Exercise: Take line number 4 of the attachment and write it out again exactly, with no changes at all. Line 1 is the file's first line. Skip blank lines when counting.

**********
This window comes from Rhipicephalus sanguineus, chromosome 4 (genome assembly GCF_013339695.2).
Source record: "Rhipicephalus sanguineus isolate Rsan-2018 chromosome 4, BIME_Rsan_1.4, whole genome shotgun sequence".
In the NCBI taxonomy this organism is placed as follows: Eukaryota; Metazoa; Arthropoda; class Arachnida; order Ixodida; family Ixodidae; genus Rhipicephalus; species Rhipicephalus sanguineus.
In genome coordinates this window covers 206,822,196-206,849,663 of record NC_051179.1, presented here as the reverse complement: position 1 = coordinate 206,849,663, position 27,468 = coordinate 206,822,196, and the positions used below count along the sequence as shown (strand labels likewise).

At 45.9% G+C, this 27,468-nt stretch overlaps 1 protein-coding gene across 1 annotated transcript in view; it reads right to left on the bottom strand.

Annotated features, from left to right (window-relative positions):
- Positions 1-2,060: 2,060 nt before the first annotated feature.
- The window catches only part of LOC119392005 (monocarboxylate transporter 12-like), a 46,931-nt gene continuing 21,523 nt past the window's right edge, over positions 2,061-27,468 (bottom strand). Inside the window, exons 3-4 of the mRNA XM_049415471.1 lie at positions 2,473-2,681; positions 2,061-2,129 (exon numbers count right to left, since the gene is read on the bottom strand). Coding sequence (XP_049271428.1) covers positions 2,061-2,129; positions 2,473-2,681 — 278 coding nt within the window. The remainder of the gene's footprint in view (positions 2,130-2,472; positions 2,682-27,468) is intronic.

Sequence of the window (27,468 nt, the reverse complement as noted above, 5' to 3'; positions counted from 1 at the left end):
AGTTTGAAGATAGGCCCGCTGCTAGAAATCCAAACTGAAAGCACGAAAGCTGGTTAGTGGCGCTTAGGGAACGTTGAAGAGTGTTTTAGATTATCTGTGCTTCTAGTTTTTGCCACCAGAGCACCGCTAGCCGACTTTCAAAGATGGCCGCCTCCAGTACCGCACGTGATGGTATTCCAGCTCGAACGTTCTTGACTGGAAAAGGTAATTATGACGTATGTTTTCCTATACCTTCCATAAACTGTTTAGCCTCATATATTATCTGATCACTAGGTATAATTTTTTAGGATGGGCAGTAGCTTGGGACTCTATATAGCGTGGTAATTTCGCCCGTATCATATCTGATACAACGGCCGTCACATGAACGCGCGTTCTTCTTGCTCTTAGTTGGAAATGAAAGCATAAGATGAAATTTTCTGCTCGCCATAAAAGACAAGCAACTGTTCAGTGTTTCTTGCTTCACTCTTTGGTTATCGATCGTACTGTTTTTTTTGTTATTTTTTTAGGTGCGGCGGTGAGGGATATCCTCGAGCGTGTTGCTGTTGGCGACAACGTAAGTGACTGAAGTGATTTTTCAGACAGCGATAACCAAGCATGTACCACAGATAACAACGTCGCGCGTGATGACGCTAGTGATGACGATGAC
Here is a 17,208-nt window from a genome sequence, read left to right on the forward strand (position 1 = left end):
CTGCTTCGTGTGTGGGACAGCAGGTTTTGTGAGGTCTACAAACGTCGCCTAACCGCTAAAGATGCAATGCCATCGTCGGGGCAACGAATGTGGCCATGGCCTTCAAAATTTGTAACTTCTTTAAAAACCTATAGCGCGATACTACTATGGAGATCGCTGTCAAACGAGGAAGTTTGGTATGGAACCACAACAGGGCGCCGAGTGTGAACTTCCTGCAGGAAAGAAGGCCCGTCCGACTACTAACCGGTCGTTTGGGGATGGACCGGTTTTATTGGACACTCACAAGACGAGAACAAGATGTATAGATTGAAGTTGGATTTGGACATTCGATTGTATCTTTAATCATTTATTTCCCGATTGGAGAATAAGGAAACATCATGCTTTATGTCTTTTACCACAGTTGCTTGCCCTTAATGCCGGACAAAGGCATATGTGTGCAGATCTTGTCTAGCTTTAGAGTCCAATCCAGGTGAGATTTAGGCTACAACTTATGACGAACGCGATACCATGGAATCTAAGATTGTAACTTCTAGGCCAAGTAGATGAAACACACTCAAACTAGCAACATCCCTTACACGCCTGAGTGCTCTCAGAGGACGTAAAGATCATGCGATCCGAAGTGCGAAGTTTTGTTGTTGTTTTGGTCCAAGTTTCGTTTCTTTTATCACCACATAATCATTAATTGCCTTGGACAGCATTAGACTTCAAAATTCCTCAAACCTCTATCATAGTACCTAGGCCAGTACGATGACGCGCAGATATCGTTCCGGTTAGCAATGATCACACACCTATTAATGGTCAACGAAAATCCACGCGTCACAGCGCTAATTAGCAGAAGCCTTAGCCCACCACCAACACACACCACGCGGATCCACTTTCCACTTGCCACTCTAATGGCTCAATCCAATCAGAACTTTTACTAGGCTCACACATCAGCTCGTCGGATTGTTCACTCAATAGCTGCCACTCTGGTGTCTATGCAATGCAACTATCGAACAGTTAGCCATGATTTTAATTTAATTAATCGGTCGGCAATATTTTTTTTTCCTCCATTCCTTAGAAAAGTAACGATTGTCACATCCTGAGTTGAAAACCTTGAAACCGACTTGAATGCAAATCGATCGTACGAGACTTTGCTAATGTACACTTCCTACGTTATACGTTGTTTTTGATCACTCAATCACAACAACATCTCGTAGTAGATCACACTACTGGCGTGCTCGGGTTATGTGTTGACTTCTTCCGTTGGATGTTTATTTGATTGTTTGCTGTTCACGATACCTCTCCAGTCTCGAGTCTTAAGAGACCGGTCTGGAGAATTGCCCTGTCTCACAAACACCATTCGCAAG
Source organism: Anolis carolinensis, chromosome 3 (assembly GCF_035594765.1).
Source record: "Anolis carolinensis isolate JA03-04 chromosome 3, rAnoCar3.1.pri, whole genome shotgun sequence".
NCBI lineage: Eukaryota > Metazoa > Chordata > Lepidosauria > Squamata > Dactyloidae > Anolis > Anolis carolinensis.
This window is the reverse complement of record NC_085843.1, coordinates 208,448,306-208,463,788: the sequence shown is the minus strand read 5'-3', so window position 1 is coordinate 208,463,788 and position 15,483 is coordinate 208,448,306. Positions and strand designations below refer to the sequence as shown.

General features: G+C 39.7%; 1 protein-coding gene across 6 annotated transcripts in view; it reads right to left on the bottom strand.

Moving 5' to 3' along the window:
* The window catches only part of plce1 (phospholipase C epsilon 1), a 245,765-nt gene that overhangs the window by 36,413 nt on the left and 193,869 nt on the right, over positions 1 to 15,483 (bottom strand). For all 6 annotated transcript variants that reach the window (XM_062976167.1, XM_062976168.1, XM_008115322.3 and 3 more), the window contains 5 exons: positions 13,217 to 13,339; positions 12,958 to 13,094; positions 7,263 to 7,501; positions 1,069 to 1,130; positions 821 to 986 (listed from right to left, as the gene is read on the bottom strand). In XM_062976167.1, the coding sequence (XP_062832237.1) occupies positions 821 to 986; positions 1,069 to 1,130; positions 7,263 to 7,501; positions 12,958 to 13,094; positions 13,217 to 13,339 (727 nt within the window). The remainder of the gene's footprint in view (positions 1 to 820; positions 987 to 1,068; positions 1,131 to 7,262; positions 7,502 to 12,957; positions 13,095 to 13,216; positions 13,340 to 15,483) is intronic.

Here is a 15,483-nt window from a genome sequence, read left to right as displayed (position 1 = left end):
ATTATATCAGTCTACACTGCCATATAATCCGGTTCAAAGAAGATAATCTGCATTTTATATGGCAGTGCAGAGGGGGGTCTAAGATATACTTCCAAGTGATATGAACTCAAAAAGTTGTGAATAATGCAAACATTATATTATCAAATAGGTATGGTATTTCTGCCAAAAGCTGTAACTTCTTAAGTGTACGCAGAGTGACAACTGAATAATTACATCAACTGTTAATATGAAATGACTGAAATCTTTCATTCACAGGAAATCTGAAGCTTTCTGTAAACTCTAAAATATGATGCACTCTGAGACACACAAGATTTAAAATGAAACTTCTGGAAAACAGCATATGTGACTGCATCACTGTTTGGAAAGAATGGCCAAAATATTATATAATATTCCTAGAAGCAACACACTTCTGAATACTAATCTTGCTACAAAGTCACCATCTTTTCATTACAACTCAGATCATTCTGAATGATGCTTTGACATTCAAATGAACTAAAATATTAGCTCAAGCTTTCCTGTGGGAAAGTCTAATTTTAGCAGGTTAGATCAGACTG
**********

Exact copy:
In genome coordinates this window covers 206,822,196-206,849,663 of record NC_051179.1, presented here as the reverse complement: position 1 = coordinate 206,849,663, position 27,468 = coordinate 206,822,196, and the positions used below count along the sequence as shown (strand labels likewise).